The California Supreme Court has issued a ruling that the sponsors of Proposition 8 and other ballot measures are entitled to defend them in court when the state refuses to do so.
Accordingly, we respond to the question posed by the Ninth Circuit in the affirmative. In a postelection challenge to a voter-approved initiative measure, the official proponents of the initiative are authorized under California law to appear and assert the state‘s interest in the initiative‘s validity and to appeal a judgment invalidating the measure when the public officials who ordinarily defend the measure or appeal such a judgment decline to do so.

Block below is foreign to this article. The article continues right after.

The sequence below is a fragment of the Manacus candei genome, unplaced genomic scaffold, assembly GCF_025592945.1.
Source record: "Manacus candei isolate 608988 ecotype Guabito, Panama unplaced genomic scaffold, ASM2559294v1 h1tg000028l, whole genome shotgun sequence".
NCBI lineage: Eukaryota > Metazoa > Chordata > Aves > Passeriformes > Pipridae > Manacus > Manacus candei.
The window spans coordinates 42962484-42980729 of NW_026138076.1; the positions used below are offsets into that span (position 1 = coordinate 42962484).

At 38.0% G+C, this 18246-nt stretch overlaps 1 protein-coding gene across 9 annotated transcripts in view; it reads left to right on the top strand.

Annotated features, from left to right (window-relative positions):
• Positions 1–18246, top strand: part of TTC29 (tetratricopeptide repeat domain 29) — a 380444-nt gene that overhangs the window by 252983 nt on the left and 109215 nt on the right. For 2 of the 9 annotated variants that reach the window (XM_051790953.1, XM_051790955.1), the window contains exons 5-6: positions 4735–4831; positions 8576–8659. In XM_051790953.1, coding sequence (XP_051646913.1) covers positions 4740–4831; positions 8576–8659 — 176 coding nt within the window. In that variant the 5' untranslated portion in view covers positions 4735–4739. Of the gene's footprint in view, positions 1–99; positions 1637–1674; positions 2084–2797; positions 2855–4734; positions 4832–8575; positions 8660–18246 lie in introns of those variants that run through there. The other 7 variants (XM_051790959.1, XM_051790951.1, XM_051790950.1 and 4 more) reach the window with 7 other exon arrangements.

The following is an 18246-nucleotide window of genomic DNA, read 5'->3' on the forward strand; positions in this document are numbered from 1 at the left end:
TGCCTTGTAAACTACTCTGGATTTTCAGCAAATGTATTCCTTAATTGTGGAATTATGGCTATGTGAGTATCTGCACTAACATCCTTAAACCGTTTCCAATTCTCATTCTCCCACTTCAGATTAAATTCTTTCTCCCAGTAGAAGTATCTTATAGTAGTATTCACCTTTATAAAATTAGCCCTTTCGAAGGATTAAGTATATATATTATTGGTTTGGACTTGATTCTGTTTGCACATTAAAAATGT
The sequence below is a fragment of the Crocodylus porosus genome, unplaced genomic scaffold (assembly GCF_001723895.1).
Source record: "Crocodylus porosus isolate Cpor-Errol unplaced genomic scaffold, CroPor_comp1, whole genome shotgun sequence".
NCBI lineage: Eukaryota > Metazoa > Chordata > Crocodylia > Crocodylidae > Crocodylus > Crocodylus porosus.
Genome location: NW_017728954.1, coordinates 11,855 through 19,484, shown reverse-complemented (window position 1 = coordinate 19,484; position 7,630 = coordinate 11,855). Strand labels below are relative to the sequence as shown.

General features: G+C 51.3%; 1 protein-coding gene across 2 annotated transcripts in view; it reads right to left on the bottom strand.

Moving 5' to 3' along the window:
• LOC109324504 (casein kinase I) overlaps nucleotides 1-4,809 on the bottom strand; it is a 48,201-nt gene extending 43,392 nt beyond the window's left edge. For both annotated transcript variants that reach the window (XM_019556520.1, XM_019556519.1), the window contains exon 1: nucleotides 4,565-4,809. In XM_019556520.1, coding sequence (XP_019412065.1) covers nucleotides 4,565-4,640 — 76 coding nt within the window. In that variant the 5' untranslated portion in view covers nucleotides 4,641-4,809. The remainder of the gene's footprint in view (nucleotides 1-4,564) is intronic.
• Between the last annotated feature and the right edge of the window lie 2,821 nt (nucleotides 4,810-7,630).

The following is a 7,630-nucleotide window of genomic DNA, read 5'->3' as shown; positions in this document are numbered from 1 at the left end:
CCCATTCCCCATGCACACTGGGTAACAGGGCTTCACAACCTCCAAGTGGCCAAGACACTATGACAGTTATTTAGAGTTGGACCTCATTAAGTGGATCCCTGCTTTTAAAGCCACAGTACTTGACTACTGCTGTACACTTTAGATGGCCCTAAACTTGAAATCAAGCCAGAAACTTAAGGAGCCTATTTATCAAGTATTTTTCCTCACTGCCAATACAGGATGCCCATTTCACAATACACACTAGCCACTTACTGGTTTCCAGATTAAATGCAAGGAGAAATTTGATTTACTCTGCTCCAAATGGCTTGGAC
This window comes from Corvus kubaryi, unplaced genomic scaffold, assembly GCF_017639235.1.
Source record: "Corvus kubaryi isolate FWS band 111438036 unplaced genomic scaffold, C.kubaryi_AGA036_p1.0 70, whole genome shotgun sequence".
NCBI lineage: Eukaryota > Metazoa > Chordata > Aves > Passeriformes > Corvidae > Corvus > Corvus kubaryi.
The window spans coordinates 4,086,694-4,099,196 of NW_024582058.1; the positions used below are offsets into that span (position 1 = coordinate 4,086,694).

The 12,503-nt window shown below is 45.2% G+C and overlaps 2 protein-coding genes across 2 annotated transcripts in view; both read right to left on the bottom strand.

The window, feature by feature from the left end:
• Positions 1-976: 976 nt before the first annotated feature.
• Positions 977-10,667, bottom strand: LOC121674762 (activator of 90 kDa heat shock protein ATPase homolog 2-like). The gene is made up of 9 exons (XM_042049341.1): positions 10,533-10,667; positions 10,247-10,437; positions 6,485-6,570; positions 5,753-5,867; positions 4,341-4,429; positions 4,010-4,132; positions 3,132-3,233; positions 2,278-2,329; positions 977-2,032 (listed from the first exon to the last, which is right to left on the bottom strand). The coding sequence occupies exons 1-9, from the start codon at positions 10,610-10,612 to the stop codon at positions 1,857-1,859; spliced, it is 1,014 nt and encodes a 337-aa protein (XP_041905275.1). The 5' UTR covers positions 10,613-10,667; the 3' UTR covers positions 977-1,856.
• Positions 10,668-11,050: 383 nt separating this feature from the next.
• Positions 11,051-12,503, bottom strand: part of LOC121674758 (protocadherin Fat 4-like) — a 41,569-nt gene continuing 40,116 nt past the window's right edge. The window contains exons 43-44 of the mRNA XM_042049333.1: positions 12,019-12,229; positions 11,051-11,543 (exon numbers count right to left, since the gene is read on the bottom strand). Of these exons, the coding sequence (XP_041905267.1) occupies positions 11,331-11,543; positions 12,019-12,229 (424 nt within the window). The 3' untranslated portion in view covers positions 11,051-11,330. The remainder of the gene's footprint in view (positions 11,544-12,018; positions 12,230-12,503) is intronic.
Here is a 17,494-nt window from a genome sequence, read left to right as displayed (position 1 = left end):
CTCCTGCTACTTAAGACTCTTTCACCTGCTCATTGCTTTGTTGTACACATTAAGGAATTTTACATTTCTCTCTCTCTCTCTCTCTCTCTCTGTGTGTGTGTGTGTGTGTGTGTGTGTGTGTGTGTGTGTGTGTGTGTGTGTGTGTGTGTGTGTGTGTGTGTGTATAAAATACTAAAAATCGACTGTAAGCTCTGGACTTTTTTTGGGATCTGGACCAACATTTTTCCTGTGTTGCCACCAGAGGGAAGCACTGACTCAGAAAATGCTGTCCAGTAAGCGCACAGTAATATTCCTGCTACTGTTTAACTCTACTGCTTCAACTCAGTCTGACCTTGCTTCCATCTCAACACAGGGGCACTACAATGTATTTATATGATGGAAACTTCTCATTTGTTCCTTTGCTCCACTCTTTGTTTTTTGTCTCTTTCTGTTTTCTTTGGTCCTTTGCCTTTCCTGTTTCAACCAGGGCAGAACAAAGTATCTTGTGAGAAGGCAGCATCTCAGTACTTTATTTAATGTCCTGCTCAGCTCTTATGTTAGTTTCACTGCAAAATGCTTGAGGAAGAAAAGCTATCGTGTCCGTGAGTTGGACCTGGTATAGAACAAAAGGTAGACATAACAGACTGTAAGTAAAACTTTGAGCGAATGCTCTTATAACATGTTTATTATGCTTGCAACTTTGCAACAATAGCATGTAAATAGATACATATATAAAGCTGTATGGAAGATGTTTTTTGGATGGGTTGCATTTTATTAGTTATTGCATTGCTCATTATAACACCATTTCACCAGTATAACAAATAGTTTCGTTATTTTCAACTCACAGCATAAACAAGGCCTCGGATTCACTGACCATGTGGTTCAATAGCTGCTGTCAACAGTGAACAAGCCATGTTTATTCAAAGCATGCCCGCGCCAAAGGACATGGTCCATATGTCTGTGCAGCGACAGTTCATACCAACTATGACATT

The U.S. 9th Circuit Court of Appeals, which is considering an appeal of a trial judge’s ruling that overturned Proposition 8, had asked the California court to clarify whether state law gives initiative sponsors standing, or legal authority, to defend their measures. The Ninth Circuit also indicated in a hearing last December that it was leaning toward overturning Proposition 8 if the standing question could be resolved. But now with the California Supreme Court decision its back to the Ninth Circuit to decide but they are not bound by Thursday’s ruling, and the decision makes it less likely that the appeals court would decide Proposition 8’s future on narrow, standing grounds thus delaying same sex marriage in California even longer as the case makes its way to the Supreme Court for judgement.
Matt Baume with the American Foundation for Equal Rights explains another possibilty below.